National Geographic : 1930 Aug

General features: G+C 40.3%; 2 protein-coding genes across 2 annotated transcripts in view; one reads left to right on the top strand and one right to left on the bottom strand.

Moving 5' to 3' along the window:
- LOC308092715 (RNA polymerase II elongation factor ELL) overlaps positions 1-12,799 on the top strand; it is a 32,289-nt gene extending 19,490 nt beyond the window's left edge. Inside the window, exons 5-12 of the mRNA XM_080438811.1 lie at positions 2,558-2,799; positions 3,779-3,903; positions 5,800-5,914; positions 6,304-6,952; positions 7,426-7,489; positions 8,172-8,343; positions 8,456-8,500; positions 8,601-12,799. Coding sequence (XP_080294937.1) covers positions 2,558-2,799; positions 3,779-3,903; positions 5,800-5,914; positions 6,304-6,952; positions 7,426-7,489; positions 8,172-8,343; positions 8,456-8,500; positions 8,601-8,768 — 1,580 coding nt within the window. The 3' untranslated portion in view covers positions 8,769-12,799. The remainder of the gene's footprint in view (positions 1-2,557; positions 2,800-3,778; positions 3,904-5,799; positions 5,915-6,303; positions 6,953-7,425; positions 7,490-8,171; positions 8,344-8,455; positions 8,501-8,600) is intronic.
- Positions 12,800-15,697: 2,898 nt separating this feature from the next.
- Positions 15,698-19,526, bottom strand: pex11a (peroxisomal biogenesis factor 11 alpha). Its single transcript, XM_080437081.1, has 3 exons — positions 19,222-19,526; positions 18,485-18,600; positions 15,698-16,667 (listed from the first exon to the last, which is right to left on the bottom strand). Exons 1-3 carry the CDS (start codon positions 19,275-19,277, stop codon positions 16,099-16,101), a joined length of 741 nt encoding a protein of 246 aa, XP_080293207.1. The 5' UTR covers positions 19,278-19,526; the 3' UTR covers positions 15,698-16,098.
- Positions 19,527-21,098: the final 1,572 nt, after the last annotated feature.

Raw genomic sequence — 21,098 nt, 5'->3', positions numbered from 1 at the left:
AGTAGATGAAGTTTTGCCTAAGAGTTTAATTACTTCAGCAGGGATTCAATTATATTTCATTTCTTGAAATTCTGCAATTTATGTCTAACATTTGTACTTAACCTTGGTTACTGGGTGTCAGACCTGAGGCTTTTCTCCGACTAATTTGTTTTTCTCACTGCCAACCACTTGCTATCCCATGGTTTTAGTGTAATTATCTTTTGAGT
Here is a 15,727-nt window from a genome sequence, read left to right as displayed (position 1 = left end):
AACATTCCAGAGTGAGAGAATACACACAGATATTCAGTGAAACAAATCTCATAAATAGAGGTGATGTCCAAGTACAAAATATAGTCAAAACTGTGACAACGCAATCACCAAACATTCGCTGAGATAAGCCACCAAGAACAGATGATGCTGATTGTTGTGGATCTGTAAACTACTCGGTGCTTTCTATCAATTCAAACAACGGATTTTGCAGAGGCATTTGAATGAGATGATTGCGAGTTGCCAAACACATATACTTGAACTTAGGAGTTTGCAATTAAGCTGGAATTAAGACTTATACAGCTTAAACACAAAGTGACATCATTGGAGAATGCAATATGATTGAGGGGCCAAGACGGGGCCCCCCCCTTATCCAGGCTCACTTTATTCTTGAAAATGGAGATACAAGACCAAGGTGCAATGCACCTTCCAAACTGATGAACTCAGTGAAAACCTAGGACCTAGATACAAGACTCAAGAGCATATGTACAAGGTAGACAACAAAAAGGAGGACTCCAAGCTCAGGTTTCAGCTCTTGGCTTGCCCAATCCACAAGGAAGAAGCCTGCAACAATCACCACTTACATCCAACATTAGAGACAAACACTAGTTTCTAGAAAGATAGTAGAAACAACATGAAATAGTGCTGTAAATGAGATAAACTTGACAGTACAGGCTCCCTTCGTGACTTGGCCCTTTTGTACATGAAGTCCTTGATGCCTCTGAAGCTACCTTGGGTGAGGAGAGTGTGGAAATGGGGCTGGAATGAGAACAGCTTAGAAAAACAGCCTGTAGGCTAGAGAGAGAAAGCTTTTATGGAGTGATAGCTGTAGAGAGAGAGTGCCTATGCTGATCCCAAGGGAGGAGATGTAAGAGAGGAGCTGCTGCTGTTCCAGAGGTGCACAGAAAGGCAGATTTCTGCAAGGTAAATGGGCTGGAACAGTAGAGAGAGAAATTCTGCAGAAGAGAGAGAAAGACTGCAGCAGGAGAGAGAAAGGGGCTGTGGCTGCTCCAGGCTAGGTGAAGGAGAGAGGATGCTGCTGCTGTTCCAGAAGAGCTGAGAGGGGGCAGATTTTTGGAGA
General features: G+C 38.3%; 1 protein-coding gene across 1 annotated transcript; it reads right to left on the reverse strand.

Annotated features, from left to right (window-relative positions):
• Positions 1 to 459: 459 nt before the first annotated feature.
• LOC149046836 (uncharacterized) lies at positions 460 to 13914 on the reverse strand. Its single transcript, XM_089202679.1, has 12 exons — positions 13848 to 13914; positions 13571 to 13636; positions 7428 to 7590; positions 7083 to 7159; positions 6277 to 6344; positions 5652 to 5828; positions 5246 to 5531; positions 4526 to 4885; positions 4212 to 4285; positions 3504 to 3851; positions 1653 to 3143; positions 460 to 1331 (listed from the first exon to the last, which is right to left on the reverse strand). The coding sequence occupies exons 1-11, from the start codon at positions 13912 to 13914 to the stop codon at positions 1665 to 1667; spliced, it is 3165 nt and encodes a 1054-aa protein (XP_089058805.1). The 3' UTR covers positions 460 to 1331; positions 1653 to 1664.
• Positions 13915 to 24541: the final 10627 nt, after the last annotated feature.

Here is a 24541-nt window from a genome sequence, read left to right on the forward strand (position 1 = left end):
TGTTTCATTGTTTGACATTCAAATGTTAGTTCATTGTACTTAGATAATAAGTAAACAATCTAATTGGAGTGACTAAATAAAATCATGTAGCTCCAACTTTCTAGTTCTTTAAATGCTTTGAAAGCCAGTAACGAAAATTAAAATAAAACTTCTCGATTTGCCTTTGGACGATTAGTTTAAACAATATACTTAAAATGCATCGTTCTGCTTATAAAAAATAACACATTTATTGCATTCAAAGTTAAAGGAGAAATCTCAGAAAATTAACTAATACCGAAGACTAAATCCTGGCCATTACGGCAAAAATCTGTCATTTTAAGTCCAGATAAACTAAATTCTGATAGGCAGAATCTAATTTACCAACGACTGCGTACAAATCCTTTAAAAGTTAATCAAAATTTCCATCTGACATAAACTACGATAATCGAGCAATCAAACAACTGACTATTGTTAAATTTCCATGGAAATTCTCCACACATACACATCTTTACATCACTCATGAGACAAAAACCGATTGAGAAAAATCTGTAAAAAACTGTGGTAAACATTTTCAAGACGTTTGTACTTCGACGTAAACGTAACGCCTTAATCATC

WORKING TEAK IN THE BURMA FORESTS The Sagacious Elephant Is Man's Ablest Ally in the Logging Industry of the Far East BY A. W. SMITH TWO years after the Armistice, finding peace-time conditions in the British Army dull and unprof itable, I decided to make a change. In seven years I had been on active service in France, Russia, and India. In those seven years I had cultivated a taste for the open air, a distaste for the confinement of an office, and an ability to look after myself under any conditions. As luck would have it, the opportunity of a post with one of the big firms work ing teak in the forests of Burma arrived at the psychological moment. I had heard the life was hard and lonely, but varied and interesting, and I decided to apply. I was a little surprised, when I was in terviewed in the London office of the firm, at the eagerness with which some of its members tried to dissuade me from enter ing their employment. A year later, after four months without seeing a white man or speaking my own language, I began to understand. There were to be no com plaints of having been taken on under false pretenses. I was accepted. SIX MONTHS' SUPPLIES FOR THE FOREST Two months later, in the cool of the Rangoon office, with the big matting fans swinging rhythmically overhead, I sat op posite the manager of the firm. He had been talking for half an hour of the work before me, talking casually in terms of elephants and their ways, as a farmer would talk of his horses. He tipped back in his chair and flicked the ash off his cigarette. "Well, that is all, I think. You had better order your stores here. You will need six months' supply." I tried to do mental arithmetic to arrive at how much I should need. I had been in remote places in India, but nowhere had I found myself seriously out of reach of flour, meat in some form, eggs, and milk. Six months' stores could only mean stores of those luxuries intended to perk up an appetite jaded by hot weather. I hazarded a question. The manager cocked an eye at me. "Bazaars? Oh, didn't I tell you? You will be out of reach of any kind of stores, and the only things you can bet on get ting are chickens. You will have to have everything else." He pressed his bell and handed me over to an efficient little Chinese clerk. To gether we went out into the hot sunshine. The clerk seemed to have done that kind of thing before. A quarter of an hour in the office of a big store served to provide me with everything, from cartridges for my rifle to dried hops for rising my bread for the next six months. I had little to do with it. Occasionally I was allowed to state a preference-for a certain brand of cartridges, for instance, or for the tobacco I liked. Six months' groceries and canned goods passed to me without delay or bother, and when the six months were ended all I had left was some chocolate. WHERE THE TEAK TREE GROWS Away upcountry in Burma, miles in land from Rangoon and Moulmein, are vast areas of tumbled hills covered with heavy tropical forest and slashed with deep valleys. Full-grown rivers roar in rocky ravines into black, oily whirlpools and disappear for a mile, only to reappear, boiling and frothing, at the foot of a cliff. Creeks, almost dry in the hot weather, rise twenty feet in a day three or four times in the rainy season, and come down yellow and thick, only to dwindle away again to mere threads of water in the course of a few hours. It is in country of this kind, remote and uninhabited, that the teak tree grows. Nowhere, however, is it common. It grows sparsely scattered over the hillsides, one of a dozen and more commoner species of huge forest trees, and a teak forest Io,ooo square miles in extent may be ca pable of producing only seven or eight thousand trees a year.